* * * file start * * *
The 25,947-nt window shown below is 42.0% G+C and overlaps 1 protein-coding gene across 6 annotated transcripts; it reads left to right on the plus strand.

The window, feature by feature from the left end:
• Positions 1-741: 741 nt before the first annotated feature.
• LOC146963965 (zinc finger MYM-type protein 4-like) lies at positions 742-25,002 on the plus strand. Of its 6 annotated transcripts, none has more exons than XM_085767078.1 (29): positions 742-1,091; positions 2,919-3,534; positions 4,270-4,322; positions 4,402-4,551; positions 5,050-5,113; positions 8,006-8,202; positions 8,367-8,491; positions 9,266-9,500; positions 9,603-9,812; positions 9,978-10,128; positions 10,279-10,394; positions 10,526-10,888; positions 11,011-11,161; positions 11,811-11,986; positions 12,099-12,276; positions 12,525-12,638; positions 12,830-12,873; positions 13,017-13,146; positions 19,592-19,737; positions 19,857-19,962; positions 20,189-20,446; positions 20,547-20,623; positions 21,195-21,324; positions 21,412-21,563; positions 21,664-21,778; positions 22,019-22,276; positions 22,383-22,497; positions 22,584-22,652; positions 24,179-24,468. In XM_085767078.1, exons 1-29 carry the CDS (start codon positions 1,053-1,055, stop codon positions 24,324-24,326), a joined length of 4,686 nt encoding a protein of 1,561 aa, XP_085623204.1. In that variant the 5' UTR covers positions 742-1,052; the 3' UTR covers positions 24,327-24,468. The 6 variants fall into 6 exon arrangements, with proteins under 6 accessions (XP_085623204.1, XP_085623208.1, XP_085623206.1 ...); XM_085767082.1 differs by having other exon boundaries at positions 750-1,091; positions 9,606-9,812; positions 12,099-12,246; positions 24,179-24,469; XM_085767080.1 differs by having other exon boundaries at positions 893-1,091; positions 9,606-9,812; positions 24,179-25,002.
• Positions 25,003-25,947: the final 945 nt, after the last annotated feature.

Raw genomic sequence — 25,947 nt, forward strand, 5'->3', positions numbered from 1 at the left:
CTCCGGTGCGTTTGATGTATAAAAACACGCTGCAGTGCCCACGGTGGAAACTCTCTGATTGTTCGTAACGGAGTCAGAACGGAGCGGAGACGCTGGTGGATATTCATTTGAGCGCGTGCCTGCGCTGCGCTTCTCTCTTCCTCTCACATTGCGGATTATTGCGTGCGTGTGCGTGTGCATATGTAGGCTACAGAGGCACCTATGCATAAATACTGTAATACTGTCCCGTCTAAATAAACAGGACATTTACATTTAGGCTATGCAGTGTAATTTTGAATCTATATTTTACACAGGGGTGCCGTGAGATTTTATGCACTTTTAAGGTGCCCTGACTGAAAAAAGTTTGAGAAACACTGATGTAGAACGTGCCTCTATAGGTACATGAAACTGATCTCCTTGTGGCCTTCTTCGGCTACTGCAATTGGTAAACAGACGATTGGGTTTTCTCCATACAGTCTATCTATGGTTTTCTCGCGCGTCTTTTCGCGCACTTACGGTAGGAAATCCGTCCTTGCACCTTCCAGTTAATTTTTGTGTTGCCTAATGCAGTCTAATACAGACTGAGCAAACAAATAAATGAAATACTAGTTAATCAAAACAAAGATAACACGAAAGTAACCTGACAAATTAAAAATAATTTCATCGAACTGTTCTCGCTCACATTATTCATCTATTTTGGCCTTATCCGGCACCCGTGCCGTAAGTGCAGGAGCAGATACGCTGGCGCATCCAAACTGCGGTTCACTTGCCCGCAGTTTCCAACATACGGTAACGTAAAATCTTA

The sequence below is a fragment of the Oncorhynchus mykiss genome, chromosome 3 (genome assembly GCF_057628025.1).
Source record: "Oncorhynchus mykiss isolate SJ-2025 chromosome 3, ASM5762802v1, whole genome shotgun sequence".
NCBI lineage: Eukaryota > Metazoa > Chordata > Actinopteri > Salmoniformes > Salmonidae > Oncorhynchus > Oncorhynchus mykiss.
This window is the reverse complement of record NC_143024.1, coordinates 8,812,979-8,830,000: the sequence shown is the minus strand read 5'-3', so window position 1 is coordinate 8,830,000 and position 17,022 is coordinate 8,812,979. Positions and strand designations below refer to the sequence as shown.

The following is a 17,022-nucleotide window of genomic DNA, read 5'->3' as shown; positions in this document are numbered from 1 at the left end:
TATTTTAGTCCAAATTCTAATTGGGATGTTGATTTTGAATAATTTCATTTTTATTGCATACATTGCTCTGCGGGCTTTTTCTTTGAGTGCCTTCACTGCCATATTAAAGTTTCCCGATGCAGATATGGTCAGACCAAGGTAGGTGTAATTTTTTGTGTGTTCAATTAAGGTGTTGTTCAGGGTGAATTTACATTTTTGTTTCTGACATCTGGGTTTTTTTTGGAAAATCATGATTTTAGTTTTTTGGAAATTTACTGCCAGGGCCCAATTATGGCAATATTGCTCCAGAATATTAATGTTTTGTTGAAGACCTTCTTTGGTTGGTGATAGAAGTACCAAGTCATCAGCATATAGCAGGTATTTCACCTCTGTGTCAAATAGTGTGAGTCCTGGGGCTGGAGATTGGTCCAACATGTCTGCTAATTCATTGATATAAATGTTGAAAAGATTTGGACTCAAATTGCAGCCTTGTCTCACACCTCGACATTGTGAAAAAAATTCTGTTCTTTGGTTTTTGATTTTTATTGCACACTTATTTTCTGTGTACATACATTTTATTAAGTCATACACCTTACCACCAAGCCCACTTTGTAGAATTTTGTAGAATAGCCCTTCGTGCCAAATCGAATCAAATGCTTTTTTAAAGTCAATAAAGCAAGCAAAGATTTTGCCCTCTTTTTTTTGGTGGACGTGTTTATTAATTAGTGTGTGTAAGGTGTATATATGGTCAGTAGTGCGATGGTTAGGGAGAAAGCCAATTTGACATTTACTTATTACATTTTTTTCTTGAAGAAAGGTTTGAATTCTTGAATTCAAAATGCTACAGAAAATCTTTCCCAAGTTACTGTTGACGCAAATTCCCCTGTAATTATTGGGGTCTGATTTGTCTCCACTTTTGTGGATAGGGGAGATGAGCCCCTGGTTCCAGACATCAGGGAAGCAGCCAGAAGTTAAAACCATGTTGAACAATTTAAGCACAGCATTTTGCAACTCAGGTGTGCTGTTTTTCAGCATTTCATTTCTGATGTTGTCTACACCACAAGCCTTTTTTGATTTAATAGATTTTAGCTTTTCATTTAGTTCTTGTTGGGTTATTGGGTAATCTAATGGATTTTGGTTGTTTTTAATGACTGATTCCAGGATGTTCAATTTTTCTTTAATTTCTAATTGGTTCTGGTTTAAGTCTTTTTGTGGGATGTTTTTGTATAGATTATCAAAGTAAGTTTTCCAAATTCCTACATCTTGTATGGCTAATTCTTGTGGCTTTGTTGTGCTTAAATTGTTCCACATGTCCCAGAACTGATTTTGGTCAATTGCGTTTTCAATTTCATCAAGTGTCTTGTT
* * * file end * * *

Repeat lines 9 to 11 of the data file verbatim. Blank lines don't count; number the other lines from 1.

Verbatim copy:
Source record: "Oncorhynchus mykiss isolate SJ-2025 chromosome 3, ASM5762802v1, whole genome shotgun sequence".
NCBI lineage: Eukaryota > Metazoa > Chordata > Actinopteri > Salmoniformes > Salmonidae > Oncorhynchus > Oncorhynchus mykiss.
This window is the reverse complement of record NC_143024.1, coordinates 8,812,979-8,830,000: the sequence shown is the minus strand read 5'-3', so window position 1 is coordinate 8,830,000 and position 17,022 is coordinate 8,812,979. Positions and strand designations below refer to the sequence as shown.